The survey showed that postmenopausal women could benefit from being more informed about osteoporosis. Increased awareness is needed as a fracture is considered as a “sentinel event” requiring evaluation and early intervention to minimize a woman’s risk for fracture. 

To reduce fracture risk, patients may also benefit from non-pharmacologic and pharmacologic therapy. Fostering heightened disease awareness may allow patients to self-advocate and to ensure they are assessed for osteoporosis.

What Are the Risk Factors?

Women are more likely to develop osteoporosis than men. As you age, the more women are at risk of osteoporosis. You are also at risk of developing this condition when you have a parent or sibling with osteoporosis, especially if one of your parents fractured a hip. If you have small body frames, you may be at risk of osteoporosis as you have less bone mass to draw from as you age.

Low calcium intake, especially a lifelong lack of calcium, enables the development of osteoporosis. Low calcium intake leads to diminished bone density, early bone loss, and heightened risk of fractures. If you suffer from anorexia nervosa, it increases your risk of osteoporosis as it weakens your bones, said Mayo Clinic and the National Institutes of Health, on online resource for health-related information. Smoking is also a risk factor, which is also bad for your heart and lungs. Likewise, excessive consumption of alcoholic drinks increases your risk of bone loss and fractures.

What Are the Signs of Osteoporosis?

Bone loss does not show any symptoms, making osteoporosis a silent disease among individuals. You may not know that you have this condition until your bones become extremely brittle to the point that a strain, bump, or fall causes a vertebra to collapse or hip fracture. Collapsed vertebrae may be felt or seen in the form of loss of height, severe back pain, or spinal deformities. One example of which is kyphosis or having a “severely stopped posture.”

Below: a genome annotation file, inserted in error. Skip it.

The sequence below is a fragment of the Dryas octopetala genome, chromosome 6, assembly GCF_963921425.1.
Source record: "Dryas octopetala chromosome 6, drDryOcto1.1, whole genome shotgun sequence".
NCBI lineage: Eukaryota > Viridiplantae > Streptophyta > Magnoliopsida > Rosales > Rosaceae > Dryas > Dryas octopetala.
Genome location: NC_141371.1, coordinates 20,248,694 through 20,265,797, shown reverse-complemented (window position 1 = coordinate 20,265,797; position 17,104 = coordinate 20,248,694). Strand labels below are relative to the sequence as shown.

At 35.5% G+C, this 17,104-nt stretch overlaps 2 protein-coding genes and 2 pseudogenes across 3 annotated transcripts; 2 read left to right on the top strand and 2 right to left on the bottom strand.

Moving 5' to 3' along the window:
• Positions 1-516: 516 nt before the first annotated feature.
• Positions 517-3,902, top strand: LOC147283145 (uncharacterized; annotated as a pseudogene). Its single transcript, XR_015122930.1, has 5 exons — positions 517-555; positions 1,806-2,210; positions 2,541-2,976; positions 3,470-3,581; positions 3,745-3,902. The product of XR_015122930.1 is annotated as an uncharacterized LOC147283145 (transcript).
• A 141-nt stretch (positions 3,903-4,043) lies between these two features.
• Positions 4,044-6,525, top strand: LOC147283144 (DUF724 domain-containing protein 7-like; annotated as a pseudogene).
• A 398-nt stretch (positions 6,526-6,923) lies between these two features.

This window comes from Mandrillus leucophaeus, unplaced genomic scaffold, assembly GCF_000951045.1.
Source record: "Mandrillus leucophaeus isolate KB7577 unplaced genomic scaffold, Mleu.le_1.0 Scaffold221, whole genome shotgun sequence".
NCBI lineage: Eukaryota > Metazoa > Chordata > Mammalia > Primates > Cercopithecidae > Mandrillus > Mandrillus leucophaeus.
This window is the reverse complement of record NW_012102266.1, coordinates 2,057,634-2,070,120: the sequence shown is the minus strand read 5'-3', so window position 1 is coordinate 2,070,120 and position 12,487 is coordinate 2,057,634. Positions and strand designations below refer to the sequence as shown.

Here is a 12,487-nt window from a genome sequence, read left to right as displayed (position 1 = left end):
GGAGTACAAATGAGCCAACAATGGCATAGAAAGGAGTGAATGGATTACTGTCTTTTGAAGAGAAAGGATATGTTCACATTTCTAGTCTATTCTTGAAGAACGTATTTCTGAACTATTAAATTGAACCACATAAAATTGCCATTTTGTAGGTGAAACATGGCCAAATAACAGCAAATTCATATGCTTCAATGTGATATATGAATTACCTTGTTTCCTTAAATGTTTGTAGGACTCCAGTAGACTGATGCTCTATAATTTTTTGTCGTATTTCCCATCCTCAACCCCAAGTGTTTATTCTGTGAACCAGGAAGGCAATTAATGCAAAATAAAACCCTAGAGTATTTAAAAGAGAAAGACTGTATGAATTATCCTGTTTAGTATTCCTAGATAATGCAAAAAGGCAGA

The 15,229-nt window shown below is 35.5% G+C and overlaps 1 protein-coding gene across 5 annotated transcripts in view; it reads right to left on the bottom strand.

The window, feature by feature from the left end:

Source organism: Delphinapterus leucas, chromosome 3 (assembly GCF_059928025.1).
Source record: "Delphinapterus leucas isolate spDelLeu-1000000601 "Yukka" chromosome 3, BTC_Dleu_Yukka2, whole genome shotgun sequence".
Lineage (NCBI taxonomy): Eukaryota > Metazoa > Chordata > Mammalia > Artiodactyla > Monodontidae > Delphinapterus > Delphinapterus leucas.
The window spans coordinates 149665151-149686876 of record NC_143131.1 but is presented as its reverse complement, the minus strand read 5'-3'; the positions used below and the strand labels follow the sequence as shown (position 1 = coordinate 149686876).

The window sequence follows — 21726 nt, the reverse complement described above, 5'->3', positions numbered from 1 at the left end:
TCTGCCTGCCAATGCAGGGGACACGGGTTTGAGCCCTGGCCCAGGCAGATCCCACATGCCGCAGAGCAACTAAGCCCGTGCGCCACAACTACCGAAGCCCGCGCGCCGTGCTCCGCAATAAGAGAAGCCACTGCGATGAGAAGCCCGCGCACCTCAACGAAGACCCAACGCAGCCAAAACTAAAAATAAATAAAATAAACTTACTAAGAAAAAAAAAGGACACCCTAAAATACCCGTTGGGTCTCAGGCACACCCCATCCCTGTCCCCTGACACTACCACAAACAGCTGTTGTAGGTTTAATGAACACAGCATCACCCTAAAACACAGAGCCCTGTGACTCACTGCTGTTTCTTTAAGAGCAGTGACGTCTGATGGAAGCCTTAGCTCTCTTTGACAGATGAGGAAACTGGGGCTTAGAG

Is There Any Way to Prevent Osteoporosis or Reduce My Risk of Having One?  

1.      Increase Your Calcium Intake

Start consuming food sources rich in calcium such as low-fat dairy products (e.g. milk) and dark green, leafy vegetables such as bok choy and broccoli. Almonds, orange juice, and tofu are also good sources of calcium. Calcium demand is greater during childhood and adolescence, when the skeleton is growing rapidly, and during pregnancy and breastfeeding. Postmenopausal women and older men need to increase their calcium intake. Bear in mind that your body becomes less efficient at absorbing calcium and other nutrients as you get older.

2.      Consume Vitamin D

Vitamin D improves your body’s ability to absorb calcium, thereby improving bone health. You can get vitamin D from egg yolks, saltwater fish, and liver. Sunlight is also a source of vitamin D but this is not the most appropriate source if you live in high latitude areas, if you are housebound, or if you regularly use sunblock or avoid the sun to minimize your risk of skin cancer. A supplement is a wonderful alternative if you have limited sun exposure or if you don’t have any other sources of vitamin D.

3.      Exercise

Your bones respond to exercise, helping them become stronger. You can try doing weight-bearing and resistance exercises. Weight-bearing exercises include walking, jogging, dancing, climbing stairs, and playing tennis. Resistance exercises include using weight training machines and lifting weights. These should help promote balance and good posture.

Osteoporosis affects people regardless of their background; however, white and Asian women are more at risk of developing this condition. Family history also plays a role in the development of osteoporosis. It is best for individuals to introduce lifestyle changes and consult their physicians for early intervention and diagnosis.